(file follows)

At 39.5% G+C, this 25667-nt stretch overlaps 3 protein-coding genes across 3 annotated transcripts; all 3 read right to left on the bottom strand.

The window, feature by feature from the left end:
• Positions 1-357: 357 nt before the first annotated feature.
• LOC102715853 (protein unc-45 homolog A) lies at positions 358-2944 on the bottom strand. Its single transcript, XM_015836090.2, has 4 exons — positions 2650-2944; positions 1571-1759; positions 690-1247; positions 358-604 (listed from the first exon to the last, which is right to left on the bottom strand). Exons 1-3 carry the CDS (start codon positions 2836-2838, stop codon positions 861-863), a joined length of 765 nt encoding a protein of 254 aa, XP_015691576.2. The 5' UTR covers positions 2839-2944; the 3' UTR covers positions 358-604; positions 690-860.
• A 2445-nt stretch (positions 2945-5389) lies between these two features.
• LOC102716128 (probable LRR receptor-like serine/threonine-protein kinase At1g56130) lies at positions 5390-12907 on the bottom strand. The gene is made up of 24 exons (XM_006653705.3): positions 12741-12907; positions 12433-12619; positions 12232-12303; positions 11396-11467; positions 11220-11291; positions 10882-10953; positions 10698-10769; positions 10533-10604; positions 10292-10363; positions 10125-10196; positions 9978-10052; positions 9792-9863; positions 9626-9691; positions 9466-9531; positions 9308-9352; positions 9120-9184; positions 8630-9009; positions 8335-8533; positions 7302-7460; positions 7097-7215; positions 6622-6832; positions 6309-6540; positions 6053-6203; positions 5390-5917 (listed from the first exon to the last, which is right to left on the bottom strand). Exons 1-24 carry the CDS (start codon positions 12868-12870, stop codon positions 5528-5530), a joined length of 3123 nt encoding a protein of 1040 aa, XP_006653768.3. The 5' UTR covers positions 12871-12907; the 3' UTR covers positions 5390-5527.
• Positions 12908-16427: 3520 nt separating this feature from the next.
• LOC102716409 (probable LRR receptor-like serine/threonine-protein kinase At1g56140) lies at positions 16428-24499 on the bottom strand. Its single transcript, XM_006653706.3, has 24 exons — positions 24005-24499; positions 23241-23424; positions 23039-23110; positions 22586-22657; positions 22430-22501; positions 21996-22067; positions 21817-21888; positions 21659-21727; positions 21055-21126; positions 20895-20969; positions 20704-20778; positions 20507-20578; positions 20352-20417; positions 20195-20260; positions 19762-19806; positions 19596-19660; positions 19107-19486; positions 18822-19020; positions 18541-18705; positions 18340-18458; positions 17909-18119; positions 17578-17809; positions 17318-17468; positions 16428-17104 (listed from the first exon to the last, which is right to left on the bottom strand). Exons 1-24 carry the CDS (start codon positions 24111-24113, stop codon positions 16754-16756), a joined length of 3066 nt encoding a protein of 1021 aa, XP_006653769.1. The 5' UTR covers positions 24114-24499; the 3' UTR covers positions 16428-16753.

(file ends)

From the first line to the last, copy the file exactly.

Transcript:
At 39.5% G+C, this 25667-nt stretch overlaps 3 protein-coding genes across 3 annotated transcripts; all 3 read right to left on the bottom strand.

The window, feature by feature from the left end:
• Positions 1-357: 357 nt before the first annotated feature.
• LOC102715853 (protein unc-45 homolog A) lies at positions 358-2944 on the bottom strand. Its single transcript, XM_015836090.2, has 4 exons — positions 2650-2944; positions 1571-1759; positions 690-1247; positions 358-604 (listed from the first exon to the last, which is right to left on the bottom strand). Exons 1-3 carry the CDS (start codon positions 2836-2838, stop codon positions 861-863), a joined length of 765 nt encoding a protein of 254 aa, XP_015691576.2. The 5' UTR covers positions 2839-2944; the 3' UTR covers positions 358-604; positions 690-860.
• A 2445-nt stretch (positions 2945-5389) lies between these two features.
• LOC102716128 (probable LRR receptor-like serine/threonine-protein kinase At1g56130) lies at positions 5390-12907 on the bottom strand. The gene is made up of 24 exons (XM_006653705.3): positions 12741-12907; positions 12433-12619; positions 12232-12303; positions 11396-11467; positions 11220-11291; positions 10882-10953; positions 10698-10769; positions 10533-10604; positions 10292-10363; positions 10125-10196; positions 9978-10052; positions 9792-9863; positions 9626-9691; positions 9466-9531; positions 9308-9352; positions 9120-9184; positions 8630-9009; positions 8335-8533; positions 7302-7460; positions 7097-7215; positions 6622-6832; positions 6309-6540; positions 6053-6203; positions 5390-5917 (listed from the first exon to the last, which is right to left on the bottom strand). Exons 1-24 carry the CDS (start codon positions 12868-12870, stop codon positions 5528-5530), a joined length of 3123 nt encoding a protein of 1040 aa, XP_006653768.3. The 5' UTR covers positions 12871-12907; the 3' UTR covers positions 5390-5527.
• Positions 12908-16427: 3520 nt separating this feature from the next.
• LOC102716409 (probable LRR receptor-like serine/threonine-protein kinase At1g56140) lies at positions 16428-24499 on the bottom strand. Its single transcript, XM_006653706.3, has 24 exons — positions 24005-24499; positions 23241-23424; positions 23039-23110; positions 22586-22657; positions 22430-22501; positions 21996-22067; positions 21817-21888; positions 21659-21727; positions 21055-21126; positions 20895-20969; positions 20704-20778; positions 20507-20578; positions 20352-20417; positions 20195-20260; positions 19762-19806; positions 19596-19660; positions 19107-19486; positions 18822-19020; positions 18541-18705; positions 18340-18458; positions 17909-18119; positions 17578-17809; positions 17318-17468; positions 16428-17104 (listed from the first exon to the last, which is right to left on the bottom strand). Exons 1-24 carry the CDS (start codon positions 24111-24113, stop codon positions 16754-16756), a joined length of 3066 nt encoding a protein of 1021 aa, XP_006653769.1. The 5' UTR covers positions 24114-24499; the 3' UTR covers positions 16428-16753.